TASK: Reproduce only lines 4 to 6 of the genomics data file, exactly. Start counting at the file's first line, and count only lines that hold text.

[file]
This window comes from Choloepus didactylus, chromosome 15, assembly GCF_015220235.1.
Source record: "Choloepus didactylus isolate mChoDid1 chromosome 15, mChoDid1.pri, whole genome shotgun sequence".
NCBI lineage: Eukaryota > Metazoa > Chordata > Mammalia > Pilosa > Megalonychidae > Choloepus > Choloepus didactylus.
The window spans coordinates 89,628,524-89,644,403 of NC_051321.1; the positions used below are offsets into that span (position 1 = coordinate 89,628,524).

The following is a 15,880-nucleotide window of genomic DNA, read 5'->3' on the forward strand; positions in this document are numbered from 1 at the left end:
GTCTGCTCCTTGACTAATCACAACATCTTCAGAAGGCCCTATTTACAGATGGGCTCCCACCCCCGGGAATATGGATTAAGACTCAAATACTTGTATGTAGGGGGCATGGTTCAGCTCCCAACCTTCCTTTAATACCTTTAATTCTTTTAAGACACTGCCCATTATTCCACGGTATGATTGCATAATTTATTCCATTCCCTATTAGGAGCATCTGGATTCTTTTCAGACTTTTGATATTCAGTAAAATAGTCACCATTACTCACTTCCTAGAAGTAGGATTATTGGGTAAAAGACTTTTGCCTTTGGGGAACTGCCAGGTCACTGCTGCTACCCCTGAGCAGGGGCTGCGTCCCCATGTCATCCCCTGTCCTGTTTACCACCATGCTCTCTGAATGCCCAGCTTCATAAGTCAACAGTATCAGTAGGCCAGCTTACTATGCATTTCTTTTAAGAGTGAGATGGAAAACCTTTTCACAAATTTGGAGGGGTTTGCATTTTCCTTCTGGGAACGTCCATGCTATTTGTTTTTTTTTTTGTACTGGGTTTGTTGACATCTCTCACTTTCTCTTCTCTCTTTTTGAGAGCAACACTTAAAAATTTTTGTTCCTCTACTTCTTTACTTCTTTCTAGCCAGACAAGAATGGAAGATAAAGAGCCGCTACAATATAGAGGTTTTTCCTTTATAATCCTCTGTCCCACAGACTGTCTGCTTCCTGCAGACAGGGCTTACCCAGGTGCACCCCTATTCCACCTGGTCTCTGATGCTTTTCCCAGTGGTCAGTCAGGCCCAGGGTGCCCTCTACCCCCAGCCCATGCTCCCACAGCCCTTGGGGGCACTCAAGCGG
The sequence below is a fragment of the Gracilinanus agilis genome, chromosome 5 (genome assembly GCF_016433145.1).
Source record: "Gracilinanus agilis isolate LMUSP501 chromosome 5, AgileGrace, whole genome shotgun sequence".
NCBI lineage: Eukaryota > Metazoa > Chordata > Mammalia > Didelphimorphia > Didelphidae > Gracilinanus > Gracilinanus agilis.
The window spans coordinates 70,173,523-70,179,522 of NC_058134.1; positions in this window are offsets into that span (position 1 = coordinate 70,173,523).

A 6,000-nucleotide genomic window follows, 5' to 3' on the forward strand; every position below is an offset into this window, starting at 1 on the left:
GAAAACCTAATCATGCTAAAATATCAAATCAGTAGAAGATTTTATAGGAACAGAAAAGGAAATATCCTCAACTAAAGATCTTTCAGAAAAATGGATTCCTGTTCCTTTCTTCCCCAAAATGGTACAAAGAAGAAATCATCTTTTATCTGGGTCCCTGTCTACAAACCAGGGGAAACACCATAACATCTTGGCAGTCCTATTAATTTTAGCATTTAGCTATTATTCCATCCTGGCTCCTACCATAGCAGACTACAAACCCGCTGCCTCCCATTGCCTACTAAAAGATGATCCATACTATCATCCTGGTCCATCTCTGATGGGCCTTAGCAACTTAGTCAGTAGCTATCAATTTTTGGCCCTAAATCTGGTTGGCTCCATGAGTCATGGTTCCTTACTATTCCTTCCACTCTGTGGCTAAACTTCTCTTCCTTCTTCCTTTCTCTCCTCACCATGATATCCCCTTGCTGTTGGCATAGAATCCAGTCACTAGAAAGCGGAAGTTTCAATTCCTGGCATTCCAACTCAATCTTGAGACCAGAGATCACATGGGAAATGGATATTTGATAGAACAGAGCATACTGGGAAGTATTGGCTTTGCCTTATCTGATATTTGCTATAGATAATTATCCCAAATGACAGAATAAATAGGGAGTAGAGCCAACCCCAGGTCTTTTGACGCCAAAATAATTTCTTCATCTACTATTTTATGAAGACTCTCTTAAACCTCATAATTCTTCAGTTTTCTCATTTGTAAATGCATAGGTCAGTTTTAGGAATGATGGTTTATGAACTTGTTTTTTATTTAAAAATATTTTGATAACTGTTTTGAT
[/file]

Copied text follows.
The window spans coordinates 89,628,524-89,644,403 of NC_051321.1; the positions used below are offsets into that span (position 1 = coordinate 89,628,524).

The following is a 15,880-nucleotide window of genomic DNA, read 5'->3' on the forward strand; positions in this document are numbered from 1 at the left end:
GTCTGCTCCTTGACTAATCACAACATCTTCAGAAGGCCCTATTTACAGATGGGCTCCCACCCCCGGGAATATGGATTAAGACTCAAATACTTGTATGTAGGGGGCATGGTTCAGCTCCCAACCTTCCTTTAATACCTTTAATTCTTTTAAGACACTGCCCATTATTCCACGGTATGATTGCATAATTTATTCCATTCCCTATTAGGAGCATCTGGATTCTTTTCAGACTTTTGATATTCAGTAAAATAGTCACCATTACTCACTTCCTAGAAGTAGGATTATTGGGTAAAAGACTTTTGCCTTTGGGGAACTGCCAGGTCACTGCTGCTACCCCTGAGCAGGGGCTGCGTCCCCATGTCATCCCCTGTCCTGTTTACCACCATGCTCTCTGAATGCCCAGCTTCATAAGTCAACAGTATCAGTAGGCCAGCTTACTATGCATTTCTTTTAAGAGTGAGATGGAAAACCTTTTCACAAATTTGGAGGGGTTTGCATTTTCCTTCTGGGAACGTCCATGCTATTTGTTTTTTTTTTTGTACTGGGTTTGTTGACATCTCTCACTTTCTCTTCTCTCTTTTTGAGAGCAACACTTAAAAATTTTTGTTCCTCTACTTCTTTACTTCTTTCTAGCCAGACAAGAATGGAAGATAAAGAGCCGCTACAATATAGAGGTTTTTCCTTTATAATCCTCTGTCCCACAGACTGTCTGCTTCCTGCAGACAGGGCTTACCCAGGTGCACCCCTATTCCACCTGGTCTCTGATGCTTTTCCCAGTGGTCAGTCAGGCCCAGGGTGCCCTCTACCCCCAGCCCATGCTCCCACAGCCCTTGGGGGCACTCAAGCGG